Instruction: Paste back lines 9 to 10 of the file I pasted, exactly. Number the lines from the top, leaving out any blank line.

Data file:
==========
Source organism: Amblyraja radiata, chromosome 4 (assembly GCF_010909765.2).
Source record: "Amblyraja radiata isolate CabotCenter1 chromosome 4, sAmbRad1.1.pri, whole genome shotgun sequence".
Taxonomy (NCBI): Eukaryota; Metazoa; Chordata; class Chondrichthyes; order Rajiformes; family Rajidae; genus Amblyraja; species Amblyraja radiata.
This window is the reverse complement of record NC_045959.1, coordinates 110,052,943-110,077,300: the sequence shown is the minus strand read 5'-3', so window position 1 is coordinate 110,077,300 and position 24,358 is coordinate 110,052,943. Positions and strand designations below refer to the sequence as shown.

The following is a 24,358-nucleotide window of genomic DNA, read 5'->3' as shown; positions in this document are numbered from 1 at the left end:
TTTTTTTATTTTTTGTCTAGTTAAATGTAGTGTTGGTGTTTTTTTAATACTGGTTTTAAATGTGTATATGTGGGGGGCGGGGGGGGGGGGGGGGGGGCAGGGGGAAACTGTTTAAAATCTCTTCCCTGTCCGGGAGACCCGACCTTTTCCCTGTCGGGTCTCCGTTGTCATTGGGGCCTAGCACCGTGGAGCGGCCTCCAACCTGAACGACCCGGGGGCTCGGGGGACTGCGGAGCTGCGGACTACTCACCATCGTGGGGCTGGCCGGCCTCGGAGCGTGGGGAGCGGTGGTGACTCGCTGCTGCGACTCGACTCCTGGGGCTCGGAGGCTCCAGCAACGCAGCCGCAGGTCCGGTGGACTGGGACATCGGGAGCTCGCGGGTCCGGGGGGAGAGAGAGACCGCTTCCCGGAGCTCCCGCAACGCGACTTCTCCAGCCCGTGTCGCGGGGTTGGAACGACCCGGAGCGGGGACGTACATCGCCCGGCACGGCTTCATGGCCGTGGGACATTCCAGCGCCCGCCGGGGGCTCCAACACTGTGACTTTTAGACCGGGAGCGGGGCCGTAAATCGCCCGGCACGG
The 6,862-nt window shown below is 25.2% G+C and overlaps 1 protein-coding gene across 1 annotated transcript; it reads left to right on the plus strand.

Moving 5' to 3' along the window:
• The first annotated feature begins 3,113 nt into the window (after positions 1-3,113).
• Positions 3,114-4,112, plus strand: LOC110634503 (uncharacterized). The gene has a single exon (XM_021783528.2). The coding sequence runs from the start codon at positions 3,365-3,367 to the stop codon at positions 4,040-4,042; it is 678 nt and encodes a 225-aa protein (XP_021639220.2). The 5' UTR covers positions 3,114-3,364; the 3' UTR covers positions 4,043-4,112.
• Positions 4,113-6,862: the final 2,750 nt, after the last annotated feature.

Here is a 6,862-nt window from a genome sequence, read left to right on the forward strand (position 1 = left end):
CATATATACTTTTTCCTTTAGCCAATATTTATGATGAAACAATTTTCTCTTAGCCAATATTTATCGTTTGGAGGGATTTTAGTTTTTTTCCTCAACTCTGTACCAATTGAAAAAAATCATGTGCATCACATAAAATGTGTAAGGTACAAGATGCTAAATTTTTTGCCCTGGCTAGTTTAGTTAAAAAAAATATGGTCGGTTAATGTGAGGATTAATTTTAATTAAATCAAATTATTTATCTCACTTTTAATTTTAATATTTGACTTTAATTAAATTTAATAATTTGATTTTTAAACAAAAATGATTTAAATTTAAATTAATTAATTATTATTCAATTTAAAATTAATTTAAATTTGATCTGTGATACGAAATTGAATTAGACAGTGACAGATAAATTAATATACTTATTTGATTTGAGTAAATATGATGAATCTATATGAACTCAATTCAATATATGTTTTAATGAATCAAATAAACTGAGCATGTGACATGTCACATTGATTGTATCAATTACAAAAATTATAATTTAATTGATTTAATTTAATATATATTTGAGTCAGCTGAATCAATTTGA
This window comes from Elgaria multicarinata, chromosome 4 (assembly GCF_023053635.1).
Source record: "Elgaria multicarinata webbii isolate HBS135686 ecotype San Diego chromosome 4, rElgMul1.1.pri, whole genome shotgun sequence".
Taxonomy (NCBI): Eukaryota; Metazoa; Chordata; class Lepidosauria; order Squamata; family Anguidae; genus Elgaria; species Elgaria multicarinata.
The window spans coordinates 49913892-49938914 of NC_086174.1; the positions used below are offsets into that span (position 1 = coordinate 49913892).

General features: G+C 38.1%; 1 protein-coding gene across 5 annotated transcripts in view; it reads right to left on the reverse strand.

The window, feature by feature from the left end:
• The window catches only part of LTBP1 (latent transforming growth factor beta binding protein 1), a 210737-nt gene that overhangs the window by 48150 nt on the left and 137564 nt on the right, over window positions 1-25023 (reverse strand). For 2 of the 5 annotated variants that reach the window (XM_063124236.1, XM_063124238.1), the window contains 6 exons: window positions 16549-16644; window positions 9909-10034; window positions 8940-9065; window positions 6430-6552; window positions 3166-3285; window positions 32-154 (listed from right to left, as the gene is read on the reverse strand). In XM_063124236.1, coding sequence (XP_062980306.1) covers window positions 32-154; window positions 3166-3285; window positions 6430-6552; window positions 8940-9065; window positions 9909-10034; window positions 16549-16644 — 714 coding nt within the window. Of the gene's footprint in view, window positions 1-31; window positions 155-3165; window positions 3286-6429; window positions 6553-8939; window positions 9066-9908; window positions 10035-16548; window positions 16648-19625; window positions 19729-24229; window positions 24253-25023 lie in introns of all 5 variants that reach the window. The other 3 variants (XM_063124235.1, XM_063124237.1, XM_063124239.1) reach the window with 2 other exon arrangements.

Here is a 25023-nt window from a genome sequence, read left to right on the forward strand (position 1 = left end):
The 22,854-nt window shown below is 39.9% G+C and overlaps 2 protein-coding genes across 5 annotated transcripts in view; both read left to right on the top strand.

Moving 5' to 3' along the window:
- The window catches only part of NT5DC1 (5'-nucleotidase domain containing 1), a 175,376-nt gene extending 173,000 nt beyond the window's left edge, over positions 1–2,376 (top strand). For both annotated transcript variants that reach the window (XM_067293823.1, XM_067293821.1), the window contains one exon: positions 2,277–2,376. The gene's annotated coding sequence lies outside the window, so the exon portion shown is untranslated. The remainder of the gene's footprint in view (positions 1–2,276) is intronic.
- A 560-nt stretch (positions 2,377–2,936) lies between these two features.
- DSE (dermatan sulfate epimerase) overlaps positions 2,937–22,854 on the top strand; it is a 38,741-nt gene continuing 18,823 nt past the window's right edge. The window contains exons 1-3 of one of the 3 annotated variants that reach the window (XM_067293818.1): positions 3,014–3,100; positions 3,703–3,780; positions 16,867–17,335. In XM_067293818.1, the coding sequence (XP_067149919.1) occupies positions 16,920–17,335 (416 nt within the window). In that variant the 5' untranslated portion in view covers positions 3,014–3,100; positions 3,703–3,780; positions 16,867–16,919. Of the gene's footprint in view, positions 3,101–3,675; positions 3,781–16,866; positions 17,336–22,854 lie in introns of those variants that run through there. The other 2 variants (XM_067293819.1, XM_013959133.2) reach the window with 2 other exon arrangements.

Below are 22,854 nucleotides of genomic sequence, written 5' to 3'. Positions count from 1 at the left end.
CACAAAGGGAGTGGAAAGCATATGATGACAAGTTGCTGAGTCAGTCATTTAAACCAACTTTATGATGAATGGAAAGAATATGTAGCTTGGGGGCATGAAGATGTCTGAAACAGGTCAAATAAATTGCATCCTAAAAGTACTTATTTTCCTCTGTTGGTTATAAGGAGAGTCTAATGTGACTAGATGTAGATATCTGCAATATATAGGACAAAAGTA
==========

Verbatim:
• The first annotated feature begins 3,113 nt into the window (after positions 1-3,113).
• Positions 3,114-4,112, plus strand: LOC110634503 (uncharacterized). The gene has a single exon (XM_021783528.2). The coding sequence runs from the start codon at positions 3,365-3,367 to the stop codon at positions 4,040-4,042; it is 678 nt and encodes a 225-aa protein (XP_021639220.2). The 5' UTR covers positions 3,114-3,364; the 3' UTR covers positions 4,043-4,112.